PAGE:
Katherine Jackson, donor relations coordinator for the Oklahoma Medical Research Foundation, accepts a ,000 donation from Dick Balenseifen, Putnam City School District athletic director, on Oct. 3, 2022.

Putnam City Schools officials this week presented the Oklahoma Medical Research Foundation with a check for $60,000 to support cancer research at the Oklahoma City nonprofit.
The district’s total contributions to OMRF since 1975 exceed $3.8 million.
“Putnam City Schools values our decades-long partnership with OMRF,” said Dr. Fred Rhodes, the district’s superintendent. “Our fundraising includes both districtwide events like the Putnam City Cancer Classic 5K and separate projects at our 27 school sites. We’re both pleased and proud to be able to raise these significant amounts of money throughout the school year to help give back to OMRF.” (story continues below)


Now in its 47th year, Putnam City’s annual cancer drive stretches across the academic year. It has included everything from carnivals and bake sales to car washes and the chance to dump slime on teachers in exchange for donations.
Putnam City High School teacher Lois Thomas started the drive in 1975 in response to the recent cancer-related deaths of four colleagues and the diagnosis of the district’s superintendent. Thomas organized a change drive like the ones she had participated in as a child to combat polio. “She really did think, ‘If everybody gave pennies, look how much money that would be,’” said her daughter, Carolyn Churchill.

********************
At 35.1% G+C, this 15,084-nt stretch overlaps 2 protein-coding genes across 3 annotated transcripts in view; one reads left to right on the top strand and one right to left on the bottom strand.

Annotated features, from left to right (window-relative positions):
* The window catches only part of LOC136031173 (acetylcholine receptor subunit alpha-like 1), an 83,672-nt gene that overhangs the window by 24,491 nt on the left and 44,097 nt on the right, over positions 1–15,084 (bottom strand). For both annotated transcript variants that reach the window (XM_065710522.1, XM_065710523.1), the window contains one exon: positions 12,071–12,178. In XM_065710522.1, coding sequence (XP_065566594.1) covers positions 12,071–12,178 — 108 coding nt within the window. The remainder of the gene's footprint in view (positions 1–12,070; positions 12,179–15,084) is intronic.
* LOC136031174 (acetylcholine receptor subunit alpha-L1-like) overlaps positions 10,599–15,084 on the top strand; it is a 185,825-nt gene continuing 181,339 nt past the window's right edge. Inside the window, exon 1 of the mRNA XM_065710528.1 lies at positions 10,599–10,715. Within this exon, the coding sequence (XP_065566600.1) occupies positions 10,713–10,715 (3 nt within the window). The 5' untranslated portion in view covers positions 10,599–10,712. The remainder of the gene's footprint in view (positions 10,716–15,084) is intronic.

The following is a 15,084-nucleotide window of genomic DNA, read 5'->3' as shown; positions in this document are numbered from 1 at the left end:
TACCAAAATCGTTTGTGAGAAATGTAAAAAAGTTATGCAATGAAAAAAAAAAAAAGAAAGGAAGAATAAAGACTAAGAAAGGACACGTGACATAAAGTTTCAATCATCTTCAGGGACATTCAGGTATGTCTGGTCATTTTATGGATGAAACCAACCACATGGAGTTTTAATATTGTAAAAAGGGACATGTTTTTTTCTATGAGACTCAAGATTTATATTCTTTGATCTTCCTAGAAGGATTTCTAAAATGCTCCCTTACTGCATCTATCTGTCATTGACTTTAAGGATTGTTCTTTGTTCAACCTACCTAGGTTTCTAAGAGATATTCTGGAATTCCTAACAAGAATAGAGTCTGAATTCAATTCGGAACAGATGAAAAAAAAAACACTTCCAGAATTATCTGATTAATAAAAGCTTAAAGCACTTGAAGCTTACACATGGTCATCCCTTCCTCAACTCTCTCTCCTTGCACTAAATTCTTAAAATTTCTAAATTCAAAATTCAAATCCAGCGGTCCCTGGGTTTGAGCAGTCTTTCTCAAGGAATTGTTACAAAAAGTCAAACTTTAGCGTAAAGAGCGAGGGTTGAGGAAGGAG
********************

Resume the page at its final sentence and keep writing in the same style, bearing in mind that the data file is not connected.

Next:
Since then, the millions of dollars raised by students, teachers and staff have paid for research, supplies and established OMRF’s Putnam City Schools Distinguished Chair in Cancer Research.
Work at OMRF has led to an experimental drug now undergoing clinical trials at the OU Health Stephenson Cancer Center and 12 other sites around the U.S. to treat patients with glioblastoma, an aggressive brain cancer. The drug has also shown promise in diffuse intrinsic pontine glioma (DIPG), a fast-growing pediatric cancer that starts in the brain stem.
“We are so grateful to Putnam City Schools for their long-standing support of our cancer research,” said OMRF scientist Linda Thompson, Ph.D., who holds the Putnam City Schools Distinguished Chair in Cancer Research. “Every year, students or teachers come up with some creative new fundraising mechanism. Their ingenuity is amazing, and it’s very much appreciated.”